Role-based analytics do not diminish the value of the daily flash report. The point is that the daily flash report may not provide the relevant and value-added information you need for your day-to-day role.  A link can be provided on the dashboard to enable you access to reports that are more specific to your role, or more general reports as needed.  With the role-based dashboards and reports, you’ll be able to review the various analytics that are more relevant to your job.

 You can also further analyze your data and look beyond your metrics by drilling down to as many levels as you wish to see further details, viewing the same metrics from different angles or conducting side-by-side analysis with other metrics. The way you consume and understand information may be different from others, so when creating your role-based analytics, select the data visualizations that work best for you and the others who will share and use your analytics. For example, sometimes a color-coded graph is much better understood and appreciated than a table with numbers.

A Better Understanding of Your Guests
Proper analytics can provide a deeper understanding of the patterns and preferences of your guests to help your hospitality business develop better competitive strategies and guest experiences. For example, your various hospitality systems may provide reports that show standard demographic profiles, but these profiles may not be suitable for your situation. The guest demographic profile for a hotel located near a college campus in Delaware will be significantly different from that for a hotel located near a resort in Wisconsin, so using packaged demographic profiles may not be suitable for you.  You know your guests, you know how you want to look at them, and you know what answers you are trying to find. Use analytics to create and analyze your own demographic profiles and apply these profiles to the metrics that you want to measure. This can be done easily using the drag-and-drop feature of an analytics tool.

Take your guest analytics a step further by creating performance indicators or reports that combine data from various systems to enable you to understand the impact that the guest experience has on the various aspects of your hospitality business. Instead of running multiple reports from different systems and tediously trying to relate the reports to each other, simply create a single analytics report that combines data from multiple systems. Let’s assume that you are a country club manager who wants to better understand club members who play golf. Using a single analytics dashboard linked to a set of reports, you can easily analyze and understand annual play patterns, rounds played by age group, member type and tenure, weekend vs. weekday play patterns, unique play partners, and associated F&B and pro shop spending – all within a very short timeframe and without having to look at numerous spreadsheets and static reports.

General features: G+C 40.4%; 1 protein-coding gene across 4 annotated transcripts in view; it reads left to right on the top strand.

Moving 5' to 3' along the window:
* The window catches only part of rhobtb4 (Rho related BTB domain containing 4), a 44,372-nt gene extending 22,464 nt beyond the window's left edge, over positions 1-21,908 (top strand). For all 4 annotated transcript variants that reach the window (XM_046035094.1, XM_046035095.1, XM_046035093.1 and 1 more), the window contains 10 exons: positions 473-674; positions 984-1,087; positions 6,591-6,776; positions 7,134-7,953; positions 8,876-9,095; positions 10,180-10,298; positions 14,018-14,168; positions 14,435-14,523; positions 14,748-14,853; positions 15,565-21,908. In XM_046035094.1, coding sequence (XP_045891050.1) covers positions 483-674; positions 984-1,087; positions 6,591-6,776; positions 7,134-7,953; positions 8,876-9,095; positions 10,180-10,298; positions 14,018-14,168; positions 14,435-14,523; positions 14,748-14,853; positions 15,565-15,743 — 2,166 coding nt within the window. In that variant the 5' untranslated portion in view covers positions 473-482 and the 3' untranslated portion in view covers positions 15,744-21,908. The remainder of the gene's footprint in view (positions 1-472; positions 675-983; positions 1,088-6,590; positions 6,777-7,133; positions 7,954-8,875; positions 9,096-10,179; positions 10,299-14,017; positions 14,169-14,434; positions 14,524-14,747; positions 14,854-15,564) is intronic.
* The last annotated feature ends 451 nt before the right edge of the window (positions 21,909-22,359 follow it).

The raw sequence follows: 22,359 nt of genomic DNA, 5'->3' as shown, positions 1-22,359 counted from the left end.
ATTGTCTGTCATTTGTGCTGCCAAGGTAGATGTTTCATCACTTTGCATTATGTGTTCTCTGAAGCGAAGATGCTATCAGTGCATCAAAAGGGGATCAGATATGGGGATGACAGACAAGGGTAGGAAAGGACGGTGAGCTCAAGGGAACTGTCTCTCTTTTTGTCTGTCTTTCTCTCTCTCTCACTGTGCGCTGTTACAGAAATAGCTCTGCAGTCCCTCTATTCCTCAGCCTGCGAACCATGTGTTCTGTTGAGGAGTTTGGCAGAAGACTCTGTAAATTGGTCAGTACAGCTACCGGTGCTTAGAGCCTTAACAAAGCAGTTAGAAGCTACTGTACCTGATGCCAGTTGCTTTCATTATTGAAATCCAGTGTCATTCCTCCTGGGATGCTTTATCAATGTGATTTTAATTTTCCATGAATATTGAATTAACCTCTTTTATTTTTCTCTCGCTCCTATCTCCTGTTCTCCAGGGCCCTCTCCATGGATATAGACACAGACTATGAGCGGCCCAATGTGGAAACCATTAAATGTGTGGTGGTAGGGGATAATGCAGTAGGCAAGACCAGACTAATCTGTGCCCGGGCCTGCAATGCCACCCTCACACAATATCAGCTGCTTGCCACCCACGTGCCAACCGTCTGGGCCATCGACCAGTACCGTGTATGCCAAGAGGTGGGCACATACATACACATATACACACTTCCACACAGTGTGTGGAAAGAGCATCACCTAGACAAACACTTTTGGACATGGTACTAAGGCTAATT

Most of the data you have about your guests also has a location component (i.e., city, state, ZIP code, etc.). It may be interesting to see how the location of your guests affects your business. You can create various analytics that combine this location data with your metrics (such as revenue) and project these analytics on a map. Something this simple will provide you with a very different insight into your data and your guests to help you answer questions such as from where your guests are coming, revenue per geographic area, reasons why you are or are not doing well in certain locations, or location of your competitors in relation to your target markets, among other things. Another simple way that you can use analytics to better understand your guest is by incorporating data from social media sources into your analytics.

In the next issue, we will discuss other examples of simple ways that mid-level managers can use analytics such as: benchmarking and monitoring performance, exception reporting and mobile access to analytics. Until then, be empowered and get involved in your organization’s analytics tools, and customize them to work for you.

Samuel Ayisi is the head of analytics with Nyansapor Analytics and can be reached at samuel.ayisi@nyansapor.com.